Ignatius was so tormented by his many sins that he came close to taking his own life during his stay in Manresa, the same place where he would begin to develop the highly influential Spiritual Exercises. For both Ignatius and Alphonsus, the crucible of interior pain would give birth to a path to hope and love for countless others influenced by them.
Of the many who were profoundly influenced by St. Alphonsus, St. Peter Claver is perhaps the best known. Claver, after receiving counsel from Alphonsus, devoted his life to tireless missionary work among the victims of the slave trade. Both Alphonsus and Claver would later be recognized by their order as models of what became a common refrain for Jesuits, “a man for others,” a phrase intended as a stark contrast to the temptation to be men “for ourselves.”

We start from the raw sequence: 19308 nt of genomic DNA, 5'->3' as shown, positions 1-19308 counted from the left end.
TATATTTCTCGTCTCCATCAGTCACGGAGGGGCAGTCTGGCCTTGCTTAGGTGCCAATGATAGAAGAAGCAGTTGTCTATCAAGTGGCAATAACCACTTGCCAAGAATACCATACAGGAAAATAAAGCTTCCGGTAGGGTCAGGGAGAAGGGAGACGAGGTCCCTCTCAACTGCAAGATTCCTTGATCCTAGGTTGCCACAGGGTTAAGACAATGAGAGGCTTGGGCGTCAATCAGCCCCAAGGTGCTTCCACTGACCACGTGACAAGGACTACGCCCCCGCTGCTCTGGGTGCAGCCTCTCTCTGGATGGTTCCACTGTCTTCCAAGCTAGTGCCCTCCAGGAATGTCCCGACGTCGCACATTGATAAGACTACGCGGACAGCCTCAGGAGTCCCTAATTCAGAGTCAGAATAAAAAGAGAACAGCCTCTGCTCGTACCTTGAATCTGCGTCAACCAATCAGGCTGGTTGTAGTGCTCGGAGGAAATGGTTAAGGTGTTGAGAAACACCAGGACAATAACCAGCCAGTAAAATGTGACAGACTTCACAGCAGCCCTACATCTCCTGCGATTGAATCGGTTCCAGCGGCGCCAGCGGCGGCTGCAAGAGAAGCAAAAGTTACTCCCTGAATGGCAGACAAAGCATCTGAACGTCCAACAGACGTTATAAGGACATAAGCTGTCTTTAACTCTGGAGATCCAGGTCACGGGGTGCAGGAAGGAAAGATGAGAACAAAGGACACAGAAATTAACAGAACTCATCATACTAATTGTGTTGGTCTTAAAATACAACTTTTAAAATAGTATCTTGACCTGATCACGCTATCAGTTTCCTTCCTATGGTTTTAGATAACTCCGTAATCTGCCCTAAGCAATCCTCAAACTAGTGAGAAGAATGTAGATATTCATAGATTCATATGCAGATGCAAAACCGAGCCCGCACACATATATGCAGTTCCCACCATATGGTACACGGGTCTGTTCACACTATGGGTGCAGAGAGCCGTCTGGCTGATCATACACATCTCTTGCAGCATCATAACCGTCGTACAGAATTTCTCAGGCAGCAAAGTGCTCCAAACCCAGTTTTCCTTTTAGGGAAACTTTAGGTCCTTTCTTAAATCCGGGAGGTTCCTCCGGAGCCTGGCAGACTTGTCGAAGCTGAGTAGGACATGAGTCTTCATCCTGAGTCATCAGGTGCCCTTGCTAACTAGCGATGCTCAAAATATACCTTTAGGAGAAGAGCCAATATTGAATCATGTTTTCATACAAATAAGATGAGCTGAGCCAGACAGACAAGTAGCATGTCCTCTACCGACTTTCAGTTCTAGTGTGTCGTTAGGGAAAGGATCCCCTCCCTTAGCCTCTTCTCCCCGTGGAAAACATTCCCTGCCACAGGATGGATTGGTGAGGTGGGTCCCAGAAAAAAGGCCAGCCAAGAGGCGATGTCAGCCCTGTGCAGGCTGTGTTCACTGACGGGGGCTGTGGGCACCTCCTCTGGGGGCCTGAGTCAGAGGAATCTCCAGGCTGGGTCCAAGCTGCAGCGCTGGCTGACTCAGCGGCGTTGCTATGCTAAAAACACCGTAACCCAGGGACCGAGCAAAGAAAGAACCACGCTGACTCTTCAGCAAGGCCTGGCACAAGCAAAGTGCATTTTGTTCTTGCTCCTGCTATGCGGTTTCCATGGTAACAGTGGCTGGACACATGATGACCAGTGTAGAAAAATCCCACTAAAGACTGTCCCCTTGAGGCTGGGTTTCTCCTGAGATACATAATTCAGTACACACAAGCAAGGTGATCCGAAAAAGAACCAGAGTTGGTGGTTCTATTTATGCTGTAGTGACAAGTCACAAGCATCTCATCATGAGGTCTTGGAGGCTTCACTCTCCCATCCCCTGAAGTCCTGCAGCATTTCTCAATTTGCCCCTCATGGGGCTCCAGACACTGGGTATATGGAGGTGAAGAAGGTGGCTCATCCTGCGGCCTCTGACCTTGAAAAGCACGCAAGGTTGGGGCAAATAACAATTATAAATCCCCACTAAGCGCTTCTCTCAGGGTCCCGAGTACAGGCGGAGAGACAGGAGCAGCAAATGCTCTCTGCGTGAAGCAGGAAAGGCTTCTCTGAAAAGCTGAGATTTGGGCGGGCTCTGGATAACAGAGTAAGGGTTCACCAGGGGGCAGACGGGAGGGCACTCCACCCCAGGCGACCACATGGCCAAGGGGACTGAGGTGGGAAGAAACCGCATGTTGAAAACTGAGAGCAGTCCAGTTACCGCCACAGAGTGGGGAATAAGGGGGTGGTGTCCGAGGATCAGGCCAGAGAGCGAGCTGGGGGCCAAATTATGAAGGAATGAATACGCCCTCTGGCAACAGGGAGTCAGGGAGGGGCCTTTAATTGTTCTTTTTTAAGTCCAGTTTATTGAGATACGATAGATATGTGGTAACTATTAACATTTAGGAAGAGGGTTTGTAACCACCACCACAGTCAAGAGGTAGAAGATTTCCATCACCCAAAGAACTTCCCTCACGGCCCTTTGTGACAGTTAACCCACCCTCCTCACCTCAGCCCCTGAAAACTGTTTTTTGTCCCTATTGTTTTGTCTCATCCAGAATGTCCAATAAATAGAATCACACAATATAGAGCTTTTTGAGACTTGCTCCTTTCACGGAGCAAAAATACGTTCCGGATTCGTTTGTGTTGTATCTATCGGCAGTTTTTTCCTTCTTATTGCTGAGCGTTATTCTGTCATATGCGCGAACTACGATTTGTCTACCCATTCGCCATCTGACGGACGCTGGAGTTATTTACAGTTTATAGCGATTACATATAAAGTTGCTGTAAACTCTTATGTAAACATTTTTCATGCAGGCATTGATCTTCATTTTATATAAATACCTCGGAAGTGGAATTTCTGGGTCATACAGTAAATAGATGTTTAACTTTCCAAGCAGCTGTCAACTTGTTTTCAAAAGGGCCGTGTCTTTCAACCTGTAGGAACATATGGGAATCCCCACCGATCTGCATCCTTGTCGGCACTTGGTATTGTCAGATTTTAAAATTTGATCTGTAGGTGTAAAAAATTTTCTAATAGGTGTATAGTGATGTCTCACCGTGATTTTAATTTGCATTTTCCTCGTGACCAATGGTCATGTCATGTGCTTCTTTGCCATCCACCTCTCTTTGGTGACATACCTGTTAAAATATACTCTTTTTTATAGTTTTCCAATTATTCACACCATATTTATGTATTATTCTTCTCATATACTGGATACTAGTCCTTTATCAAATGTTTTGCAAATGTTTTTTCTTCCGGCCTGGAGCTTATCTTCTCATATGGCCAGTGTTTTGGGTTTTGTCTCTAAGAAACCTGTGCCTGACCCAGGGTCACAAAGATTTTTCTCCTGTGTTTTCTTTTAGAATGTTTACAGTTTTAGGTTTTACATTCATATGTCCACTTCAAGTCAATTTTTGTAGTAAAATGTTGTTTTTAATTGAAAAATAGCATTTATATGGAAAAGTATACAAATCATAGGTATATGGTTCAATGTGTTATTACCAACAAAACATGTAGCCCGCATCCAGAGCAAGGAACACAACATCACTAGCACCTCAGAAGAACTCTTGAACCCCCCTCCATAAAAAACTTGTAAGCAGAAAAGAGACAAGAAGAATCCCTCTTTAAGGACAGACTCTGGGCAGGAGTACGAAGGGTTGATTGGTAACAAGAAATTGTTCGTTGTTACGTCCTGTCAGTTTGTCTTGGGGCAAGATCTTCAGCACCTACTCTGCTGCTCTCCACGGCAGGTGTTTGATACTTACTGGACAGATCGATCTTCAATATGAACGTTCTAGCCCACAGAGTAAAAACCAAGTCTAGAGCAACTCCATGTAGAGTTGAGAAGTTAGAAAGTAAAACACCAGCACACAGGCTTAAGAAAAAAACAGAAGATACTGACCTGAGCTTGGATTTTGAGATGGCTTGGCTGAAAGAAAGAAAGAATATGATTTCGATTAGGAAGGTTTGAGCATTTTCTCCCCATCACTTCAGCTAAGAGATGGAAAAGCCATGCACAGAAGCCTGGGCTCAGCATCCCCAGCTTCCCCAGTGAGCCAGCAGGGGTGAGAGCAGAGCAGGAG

We can think of these opposing possibilities as forces that we can yield to or resist. One pulls us toward satisfying our own appetites and desires, whereas the other draws us to offer ourselves as a gift to others. The theme is evident throughout Scripture and Church teaching.
The seven deadly sins, for instance, are all self-centered distortions of human freedom. Beginning with a disproportionate and unrealistic sense of our own importance, pride stealthily lays the foundation of other sins of self-absorption and excess. The opposite is seen most clearly in the theological virtues of faith, hope, and love, which draw a person out of himself and toward God in prayer and in service to those made in his image.
We can choose to stay closed in upon ourselves, with one inevitable effect being a need to control and use others. The irony and tragedy, however, is that our own humanity is undermined in the ugliness that follows from such egoism. The Church offers a starkly different path by pointing us to the supreme Man for others: Jesus Christ.